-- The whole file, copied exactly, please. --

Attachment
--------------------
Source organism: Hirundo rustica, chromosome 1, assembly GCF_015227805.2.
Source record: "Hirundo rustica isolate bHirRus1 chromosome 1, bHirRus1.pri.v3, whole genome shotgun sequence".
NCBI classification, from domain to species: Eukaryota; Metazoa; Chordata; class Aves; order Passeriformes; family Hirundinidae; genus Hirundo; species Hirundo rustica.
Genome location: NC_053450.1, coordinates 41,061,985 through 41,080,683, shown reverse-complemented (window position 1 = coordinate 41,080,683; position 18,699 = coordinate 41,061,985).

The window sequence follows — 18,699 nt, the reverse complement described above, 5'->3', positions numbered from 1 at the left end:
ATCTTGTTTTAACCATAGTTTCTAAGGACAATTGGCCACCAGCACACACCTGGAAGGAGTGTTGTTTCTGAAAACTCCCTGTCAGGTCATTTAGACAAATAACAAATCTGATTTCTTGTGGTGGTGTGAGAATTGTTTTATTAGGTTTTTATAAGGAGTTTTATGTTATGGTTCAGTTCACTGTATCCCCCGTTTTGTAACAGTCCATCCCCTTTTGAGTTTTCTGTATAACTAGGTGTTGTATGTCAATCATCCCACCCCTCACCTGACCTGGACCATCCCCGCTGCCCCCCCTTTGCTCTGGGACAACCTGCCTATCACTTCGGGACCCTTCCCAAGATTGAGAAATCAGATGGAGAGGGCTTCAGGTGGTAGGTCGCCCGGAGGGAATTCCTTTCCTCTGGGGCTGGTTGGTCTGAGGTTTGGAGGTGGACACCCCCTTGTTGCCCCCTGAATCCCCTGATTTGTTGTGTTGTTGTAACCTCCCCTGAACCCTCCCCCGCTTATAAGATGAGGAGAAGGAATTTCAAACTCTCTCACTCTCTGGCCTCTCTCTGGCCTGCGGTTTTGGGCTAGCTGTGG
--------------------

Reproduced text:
Source organism: Hirundo rustica, chromosome 1, assembly GCF_015227805.2.
Source record: "Hirundo rustica isolate bHirRus1 chromosome 1, bHirRus1.pri.v3, whole genome shotgun sequence".
NCBI classification, from domain to species: Eukaryota; Metazoa; Chordata; class Aves; order Passeriformes; family Hirundinidae; genus Hirundo; species Hirundo rustica.
Genome location: NC_053450.1, coordinates 41,061,985 through 41,080,683, shown reverse-complemented (window position 1 = coordinate 41,080,683; position 18,699 = coordinate 41,061,985).

The window sequence follows — 18,699 nt, the reverse complement described above, 5'->3', positions numbered from 1 at the left end:
ATCTTGTTTTAACCATAGTTTCTAAGGACAATTGGCCACCAGCACACACCTGGAAGGAGTGTTGTTTCTGAAAACTCCCTGTCAGGTCATTTAGACAAATAACAAATCTGATTTCTTGTGGTGGTGTGAGAATTGTTTTATTAGGTTTTTATAAGGAGTTTTATGTTATGGTTCAGTTCACTGTATCCCCCGTTTTGTAACAGTCCATCCCCTTTTGAGTTTTCTGTATAACTAGGTGTTGTATGTCAATCATCCCACCCCTCACCTGACCTGGACCATCCCCGCTGCCCCCCCTTTGCTCTGGGACAACCTGCCTATCACTTCGGGACCCTTCCCAAGATTGAGAAATCAGATGGAGAGGGCTTCAGGTGGTAGGTCGCCCGGAGGGAATTCCTTTCCTCTGGGGCTGGTTGGTCTGAGGTTTGGAGGTGGACACCCCCTTGTTGCCCCCTGAATCCCCTGATTTGTTGTGTTGTTGTAACCTCCCCTGAACCCTCCCCCGCTTATAAGATGAGGAGAAGGAATTTCAAACTCTCTCACTCTCTGGCCTCTCTCTGGCCTGCGGTTTTGGGCTAGCTGTGG